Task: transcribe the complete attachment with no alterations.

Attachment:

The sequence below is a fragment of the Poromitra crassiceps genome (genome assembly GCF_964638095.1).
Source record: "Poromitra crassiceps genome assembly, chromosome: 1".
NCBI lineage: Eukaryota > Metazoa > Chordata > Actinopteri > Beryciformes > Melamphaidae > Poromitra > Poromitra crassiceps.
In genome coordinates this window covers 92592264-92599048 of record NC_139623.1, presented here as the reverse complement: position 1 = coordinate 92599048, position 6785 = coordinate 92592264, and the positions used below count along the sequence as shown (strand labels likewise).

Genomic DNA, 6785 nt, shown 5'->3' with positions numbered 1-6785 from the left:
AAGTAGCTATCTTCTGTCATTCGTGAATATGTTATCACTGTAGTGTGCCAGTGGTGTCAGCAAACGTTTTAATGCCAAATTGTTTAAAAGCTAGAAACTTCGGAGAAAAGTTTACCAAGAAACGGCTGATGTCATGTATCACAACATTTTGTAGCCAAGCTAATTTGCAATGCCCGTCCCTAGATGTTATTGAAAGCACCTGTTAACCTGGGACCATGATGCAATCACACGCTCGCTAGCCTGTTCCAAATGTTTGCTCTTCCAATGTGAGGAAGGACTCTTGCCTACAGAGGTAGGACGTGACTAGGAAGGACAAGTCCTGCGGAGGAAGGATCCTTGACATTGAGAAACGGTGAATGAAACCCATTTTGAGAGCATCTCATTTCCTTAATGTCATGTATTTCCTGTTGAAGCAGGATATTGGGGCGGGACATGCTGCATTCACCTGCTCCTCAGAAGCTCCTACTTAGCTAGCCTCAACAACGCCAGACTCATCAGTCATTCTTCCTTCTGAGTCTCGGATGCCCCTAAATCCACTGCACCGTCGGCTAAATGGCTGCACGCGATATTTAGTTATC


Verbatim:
The sequence below is a fragment of the Poromitra crassiceps genome (genome assembly GCF_964638095.1).
Source record: "Poromitra crassiceps genome assembly, chromosome: 1".
NCBI lineage: Eukaryota > Metazoa > Chordata > Actinopteri > Beryciformes > Melamphaidae > Poromitra > Poromitra crassiceps.
In genome coordinates this window covers 92592264-92599048 of record NC_139623.1, presented here as the reverse complement: position 1 = coordinate 92599048, position 6785 = coordinate 92592264, and the positions used below count along the sequence as shown (strand labels likewise).

Genomic DNA, 6785 nt, shown 5'->3' with positions numbered 1-6785 from the left:
AAGTAGCTATCTTCTGTCATTCGTGAATATGTTATCACTGTAGTGTGCCAGTGGTGTCAGCAAACGTTTTAATGCCAAATTGTTTAAAAGCTAGAAACTTCGGAGAAAAGTTTACCAAGAAACGGCTGATGTCATGTATCACAACATTTTGTAGCCAAGCTAATTTGCAATGCCCGTCCCTAGATGTTATTGAAAGCACCTGTTAACCTGGGACCATGATGCAATCACACGCTCGCTAGCCTGTTCCAAATGTTTGCTCTTCCAATGTGAGGAAGGACTCTTGCCTACAGAGGTAGGACGTGACTAGGAAGGACAAGTCCTGCGGAGGAAGGATCCTTGACATTGAGAAACGGTGAATGAAACCCATTTTGAGAGCATCTCATTTCCTTAATGTCATGTATTTCCTGTTGAAGCAGGATATTGGGGCGGGACATGCTGCATTCACCTGCTCCTCAGAAGCTCCTACTTAGCTAGCCTCAACAACGCCAGACTCATCAGTCATTCTTCCTTCTGAGTCTCGGATGCCCCTAAATCCACTGCACCGTCGGCTAAATGGCTGCACGCGATATTTAGTTATC